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Lakers Announce 9-Part Documentary Series Will Debut on Hulu in 2022

Rob Goldberg@TheRobGoldbergFeatured ColumnistMay 10, 2021

FILE - In this May 4, 2002, file photo, Los Angeles Lakers' Kobe Bryant, left, and Shaquille O'Neal celebrate after winning Game 5 of the Western Conference semifinals against the San Antonio Spurs, in Los Angeles. Bryant downplayed talk of a reignited feud with Shaquille O'Neal, saying there is
MARK J. TERRILL/Associated Press

The Los Angeles Lakers announced Monday there will be a nine-part documentary on the franchise coming to Hulu in 2022:

According to the release, the series will cover the past four decades of the Lakers starting with Jerry Buss purchasing the organization in 1979. It will include new interviews from 35 people within the organization, including the Buss family, Pat Riley, Phil Jackson, Magic Johnson, Shaquille O'Neal and Kareem Abdul-Jabbar.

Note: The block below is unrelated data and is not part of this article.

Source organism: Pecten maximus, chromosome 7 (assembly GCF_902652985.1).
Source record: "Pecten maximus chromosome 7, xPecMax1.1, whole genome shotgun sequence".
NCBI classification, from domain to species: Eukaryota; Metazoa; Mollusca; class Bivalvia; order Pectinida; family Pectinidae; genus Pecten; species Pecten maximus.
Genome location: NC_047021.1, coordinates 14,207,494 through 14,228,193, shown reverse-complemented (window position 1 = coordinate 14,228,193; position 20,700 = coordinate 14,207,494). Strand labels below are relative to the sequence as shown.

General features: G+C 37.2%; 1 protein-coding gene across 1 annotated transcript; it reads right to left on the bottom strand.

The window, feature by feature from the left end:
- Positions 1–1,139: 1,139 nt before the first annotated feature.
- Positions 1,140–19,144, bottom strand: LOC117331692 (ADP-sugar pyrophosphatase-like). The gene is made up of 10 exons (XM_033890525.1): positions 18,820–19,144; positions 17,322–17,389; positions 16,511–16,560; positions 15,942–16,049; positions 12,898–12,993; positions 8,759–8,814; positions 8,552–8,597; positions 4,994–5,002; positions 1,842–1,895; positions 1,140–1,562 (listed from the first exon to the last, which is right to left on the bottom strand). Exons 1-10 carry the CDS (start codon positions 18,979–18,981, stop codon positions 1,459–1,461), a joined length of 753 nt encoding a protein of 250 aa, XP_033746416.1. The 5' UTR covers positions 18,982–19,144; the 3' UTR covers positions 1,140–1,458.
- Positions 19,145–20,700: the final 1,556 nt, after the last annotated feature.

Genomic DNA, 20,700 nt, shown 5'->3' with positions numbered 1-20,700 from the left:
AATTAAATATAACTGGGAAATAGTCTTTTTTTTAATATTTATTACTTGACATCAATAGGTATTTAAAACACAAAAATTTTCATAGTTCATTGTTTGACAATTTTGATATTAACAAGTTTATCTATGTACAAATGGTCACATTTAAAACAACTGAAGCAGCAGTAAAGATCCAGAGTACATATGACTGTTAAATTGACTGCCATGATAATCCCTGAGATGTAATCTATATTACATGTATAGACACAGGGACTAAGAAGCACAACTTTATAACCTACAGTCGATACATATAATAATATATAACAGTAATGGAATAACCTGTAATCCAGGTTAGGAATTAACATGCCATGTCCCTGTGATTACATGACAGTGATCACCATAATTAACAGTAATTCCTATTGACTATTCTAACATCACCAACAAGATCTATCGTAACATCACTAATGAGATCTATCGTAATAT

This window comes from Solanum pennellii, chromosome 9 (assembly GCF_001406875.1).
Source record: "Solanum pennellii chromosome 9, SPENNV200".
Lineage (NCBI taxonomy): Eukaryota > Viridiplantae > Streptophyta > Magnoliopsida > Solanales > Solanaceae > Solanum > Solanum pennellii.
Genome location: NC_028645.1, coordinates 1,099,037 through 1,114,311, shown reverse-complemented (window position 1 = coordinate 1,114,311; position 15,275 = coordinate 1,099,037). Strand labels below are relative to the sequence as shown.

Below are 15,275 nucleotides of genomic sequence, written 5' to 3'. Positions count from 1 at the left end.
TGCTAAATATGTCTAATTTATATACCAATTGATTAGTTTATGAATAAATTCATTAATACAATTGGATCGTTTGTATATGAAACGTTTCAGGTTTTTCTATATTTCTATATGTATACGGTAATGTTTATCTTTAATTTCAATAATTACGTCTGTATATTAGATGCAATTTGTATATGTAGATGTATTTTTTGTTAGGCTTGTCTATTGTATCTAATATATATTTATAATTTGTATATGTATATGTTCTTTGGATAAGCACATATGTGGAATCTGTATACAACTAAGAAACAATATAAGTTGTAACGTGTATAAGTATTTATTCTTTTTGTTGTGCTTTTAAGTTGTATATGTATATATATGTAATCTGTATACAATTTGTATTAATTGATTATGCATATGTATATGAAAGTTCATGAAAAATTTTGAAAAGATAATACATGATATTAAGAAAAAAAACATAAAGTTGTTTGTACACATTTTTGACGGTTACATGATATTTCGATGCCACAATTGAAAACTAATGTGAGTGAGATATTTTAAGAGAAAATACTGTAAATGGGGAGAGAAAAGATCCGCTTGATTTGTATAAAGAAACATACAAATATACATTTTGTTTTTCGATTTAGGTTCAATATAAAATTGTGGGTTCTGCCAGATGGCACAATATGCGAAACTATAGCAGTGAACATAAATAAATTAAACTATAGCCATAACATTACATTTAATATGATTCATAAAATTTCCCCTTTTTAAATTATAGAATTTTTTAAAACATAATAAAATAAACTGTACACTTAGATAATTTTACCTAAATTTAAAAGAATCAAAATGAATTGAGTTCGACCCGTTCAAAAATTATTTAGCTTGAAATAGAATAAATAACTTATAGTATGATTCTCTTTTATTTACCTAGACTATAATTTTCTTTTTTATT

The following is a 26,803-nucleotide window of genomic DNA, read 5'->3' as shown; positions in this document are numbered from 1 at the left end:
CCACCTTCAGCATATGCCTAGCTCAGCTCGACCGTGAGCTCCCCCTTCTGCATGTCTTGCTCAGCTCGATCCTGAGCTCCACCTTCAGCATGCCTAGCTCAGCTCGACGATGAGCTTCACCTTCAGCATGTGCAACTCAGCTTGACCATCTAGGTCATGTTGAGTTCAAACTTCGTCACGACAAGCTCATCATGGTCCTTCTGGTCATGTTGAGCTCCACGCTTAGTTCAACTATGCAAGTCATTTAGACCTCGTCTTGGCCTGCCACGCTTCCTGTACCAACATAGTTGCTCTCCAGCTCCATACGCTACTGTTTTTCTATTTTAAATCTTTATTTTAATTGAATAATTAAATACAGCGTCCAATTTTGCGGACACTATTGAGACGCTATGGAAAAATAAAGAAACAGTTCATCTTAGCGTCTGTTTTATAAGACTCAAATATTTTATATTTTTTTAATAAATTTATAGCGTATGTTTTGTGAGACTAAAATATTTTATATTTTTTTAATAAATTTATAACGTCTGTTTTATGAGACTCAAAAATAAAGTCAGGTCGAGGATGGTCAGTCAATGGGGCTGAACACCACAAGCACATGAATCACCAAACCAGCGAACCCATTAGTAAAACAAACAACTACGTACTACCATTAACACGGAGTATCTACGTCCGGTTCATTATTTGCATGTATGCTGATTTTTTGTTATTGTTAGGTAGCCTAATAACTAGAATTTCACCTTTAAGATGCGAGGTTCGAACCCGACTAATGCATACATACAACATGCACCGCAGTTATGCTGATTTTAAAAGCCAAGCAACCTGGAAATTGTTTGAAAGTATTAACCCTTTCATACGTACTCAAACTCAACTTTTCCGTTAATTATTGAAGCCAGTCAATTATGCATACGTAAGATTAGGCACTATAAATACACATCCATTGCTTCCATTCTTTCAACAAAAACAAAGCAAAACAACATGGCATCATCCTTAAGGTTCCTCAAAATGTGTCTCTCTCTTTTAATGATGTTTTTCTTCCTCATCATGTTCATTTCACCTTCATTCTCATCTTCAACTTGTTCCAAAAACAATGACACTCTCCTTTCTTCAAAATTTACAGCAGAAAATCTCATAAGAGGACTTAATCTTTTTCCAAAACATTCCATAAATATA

It will feature in-depth looks at the "Showtime" Lakers in the 1980s, the Kobe Bryant and Shaq years in the early 2000s as well as the most recent title won by LeBron James, Anthony Davis and more. 

Lakers' CEO Jeanie Buss discussed the upcoming doc featuring the run of success led by her father:

"When Dr. Buss bought the Lakers in 1979, he sat alone at center court of the Forum and thought of all the possibilities. But even in his wildest dreams, my father could not have imagined what the next decades would bring for our organization, our league and our city of Los Angeles. I am thrilled that the true story of the Lakers will finally be shared with the world—and that we are in such capable hands with Hulu and Antoine, a director whose storytelling I've admired for years."

The docuseries will be directed by Antoine Fuqua, known for his work on Training Day and Olympus Has Fallen. He also directed the Muhammad Ali documentary What's My Name?, which was produced by LeBron James' SpringHill Entertainment and won a Sports Emmy for outstanding long documentary. 

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The Lakers project will look for more critical success while also trying to capitalize on the demand for sports documentaries following The Last Dance, the popular ESPN docuseries that covered Michael Jordan's career with the Chicago Bulls.

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